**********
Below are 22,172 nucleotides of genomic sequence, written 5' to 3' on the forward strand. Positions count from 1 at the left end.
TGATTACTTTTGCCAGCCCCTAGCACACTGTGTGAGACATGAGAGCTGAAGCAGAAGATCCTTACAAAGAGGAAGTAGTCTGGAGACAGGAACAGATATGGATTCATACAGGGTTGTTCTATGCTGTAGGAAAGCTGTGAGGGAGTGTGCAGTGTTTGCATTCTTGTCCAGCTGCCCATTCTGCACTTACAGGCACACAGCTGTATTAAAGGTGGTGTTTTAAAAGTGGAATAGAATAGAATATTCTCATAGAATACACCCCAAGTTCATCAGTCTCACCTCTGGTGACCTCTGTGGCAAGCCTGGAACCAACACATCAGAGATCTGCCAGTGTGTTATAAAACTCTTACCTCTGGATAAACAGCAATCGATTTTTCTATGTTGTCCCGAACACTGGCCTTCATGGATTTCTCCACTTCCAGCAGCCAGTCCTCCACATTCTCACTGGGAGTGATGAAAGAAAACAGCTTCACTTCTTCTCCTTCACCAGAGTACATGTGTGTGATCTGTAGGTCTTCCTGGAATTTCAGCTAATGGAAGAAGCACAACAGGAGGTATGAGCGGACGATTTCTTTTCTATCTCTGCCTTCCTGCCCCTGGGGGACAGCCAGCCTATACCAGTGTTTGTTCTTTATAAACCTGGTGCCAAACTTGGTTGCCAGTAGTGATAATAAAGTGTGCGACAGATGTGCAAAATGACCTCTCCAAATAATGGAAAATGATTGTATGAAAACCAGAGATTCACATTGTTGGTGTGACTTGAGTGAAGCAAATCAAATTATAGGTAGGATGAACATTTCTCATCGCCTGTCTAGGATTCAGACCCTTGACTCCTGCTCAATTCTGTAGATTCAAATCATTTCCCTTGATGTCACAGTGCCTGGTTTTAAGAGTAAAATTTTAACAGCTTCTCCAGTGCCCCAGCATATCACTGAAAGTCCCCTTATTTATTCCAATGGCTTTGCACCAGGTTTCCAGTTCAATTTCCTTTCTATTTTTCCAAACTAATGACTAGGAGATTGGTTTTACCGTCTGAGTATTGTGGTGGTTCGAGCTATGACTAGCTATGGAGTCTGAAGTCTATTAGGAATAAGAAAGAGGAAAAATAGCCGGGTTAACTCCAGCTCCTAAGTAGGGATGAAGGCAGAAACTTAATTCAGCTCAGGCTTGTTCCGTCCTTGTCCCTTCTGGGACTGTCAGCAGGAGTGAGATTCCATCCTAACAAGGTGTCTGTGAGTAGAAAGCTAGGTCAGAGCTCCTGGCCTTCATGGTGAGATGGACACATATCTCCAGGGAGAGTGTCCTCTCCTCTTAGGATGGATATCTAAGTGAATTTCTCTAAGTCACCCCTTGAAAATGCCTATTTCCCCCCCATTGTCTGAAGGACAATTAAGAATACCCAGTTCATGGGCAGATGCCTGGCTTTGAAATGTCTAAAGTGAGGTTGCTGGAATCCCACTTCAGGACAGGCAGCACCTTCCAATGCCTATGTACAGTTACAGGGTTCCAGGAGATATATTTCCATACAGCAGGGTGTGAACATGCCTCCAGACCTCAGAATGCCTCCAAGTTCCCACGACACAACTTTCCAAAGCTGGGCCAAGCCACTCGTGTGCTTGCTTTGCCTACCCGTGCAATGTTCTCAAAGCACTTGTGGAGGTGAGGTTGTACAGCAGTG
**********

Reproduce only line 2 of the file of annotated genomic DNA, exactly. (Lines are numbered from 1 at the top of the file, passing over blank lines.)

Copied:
TGATTACTTTTGCCAGCCCCTAGCACACTGTGTGAGACATGAGAGCTGAAGCAGAAGATCCTTACAAAGAGGAAGTAGTCTGGAGACAGGAACAGATATGGATTCATACAGGGTTGTTCTATGCTGTAGGAAAGCTGTGAGGGAGTGTGCAGTGTTTGCATTCTTGTCCAGCTGCCCATTCTGCACTTACAGGCACACAGCTGTATTAAAGGTGGTGTTTTAAAAGTGGAATAGAATAGAATATTCTCATAGAATACACCCCAAGTTCATCAGTCTCACCTCTGGTGACCTCTGTGGCAAGCCTGGAACCAACACATCAGAGATCTGCCAGTGTGTTATAAAACTCTTACCTCTGGATAAACAGCAATCGATTTTTCTATGTTGTCCCGAACACTGGCCTTCATGGATTTCTCCACTTCCAGCAGCCAGTCCTCCACATTCTCACTGGGAGTGATGAAAGAAAACAGCTTCACTTCTTCTCCTTCACCAGAGTACATGTGTGTGATCTGTAGGTCTTCCTGGAATTTCAGCTAATGGAAGAAGCACAACAGGAGGTATGAGCGGACGATTTCTTTTCTATCTCTGCCTTCCTGCCCCTGGGGGACAGCCAGCCTATACCAGTGTTTGTTCTTTATAAACCTGGTGCCAAACTTGGTTGCCAGTAGTGATAATAAAGTGTGCGACAGATGTGCAAAATGACCTCTCCAAATAATGGAAAATGATTGTATGAAAACCAGAGATTCACATTGTTGGTGTGACTTGAGTGAAGCAAATCAAATTATAGGTAGGATGAACATTTCTCATCGCCTGTCTAGGATTCAGACCCTTGACTCCTGCTCAATTCTGTAGATTCAAATCATTTCCCTTGATGTCACAGTGCCTGGTTTTAAGAGTAAAATTTTAACAGCTTCTCCAGTGCCCCAGCATATCACTGAAAGTCCCCTTATTTATTCCAATGGCTTTGCACCAGGTTTCCAGTTCAATTTCCTTTCTATTTTTCCAAACTAATGACTAGGAGATTGGTTTTACCGTCTGAGTATTGTGGTGGTTCGAGCTATGACTAGCTATGGAGTCTGAAGTCTATTAGGAATAAGAAAGAGGAAAAATAGCCGGGTTAACTCCAGCTCCTAAGTAGGGATGAAGGCAGAAACTTAATTCAGCTCAGGCTTGTTCCGTCCTTGTCCCTTCTGGGACTGTCAGCAGGAGTGAGATTCCATCCTAACAAGGTGTCTGTGAGTAGAAAGCTAGGTCAGAGCTCCTGGCCTTCATGGTGAGATGGACACATATCTCCAGGGAGAGTGTCCTCTCCTCTTAGGATGGATATCTAAGTGAATTTCTCTAAGTCACCCCTTGAAAATGCCTATTTCCCCCCCATTGTCTGAAGGACAATTAAGAATACCCAGTTCATGGGCAGATGCCTGGCTTTGAAATGTCTAAAGTGAGGTTGCTGGAATCCCACTTCAGGACAGGCAGCACCTTCCAATGCCTATGTACAGTTACAGGGTTCCAGGAGATATATTTCCATACAGCAGGGTGTGAACATGCCTCCAGACCTCAGAATGCCTCCAAGTTCCCACGACACAACTTTCCAAAGCTGGGCCAAGCCACTCGTGTGCTTGCTTTGCCTACCCGTGCAATGTTCTCAAAGCACTTGTGGAGGTGAGGTTGTACAGCAGTG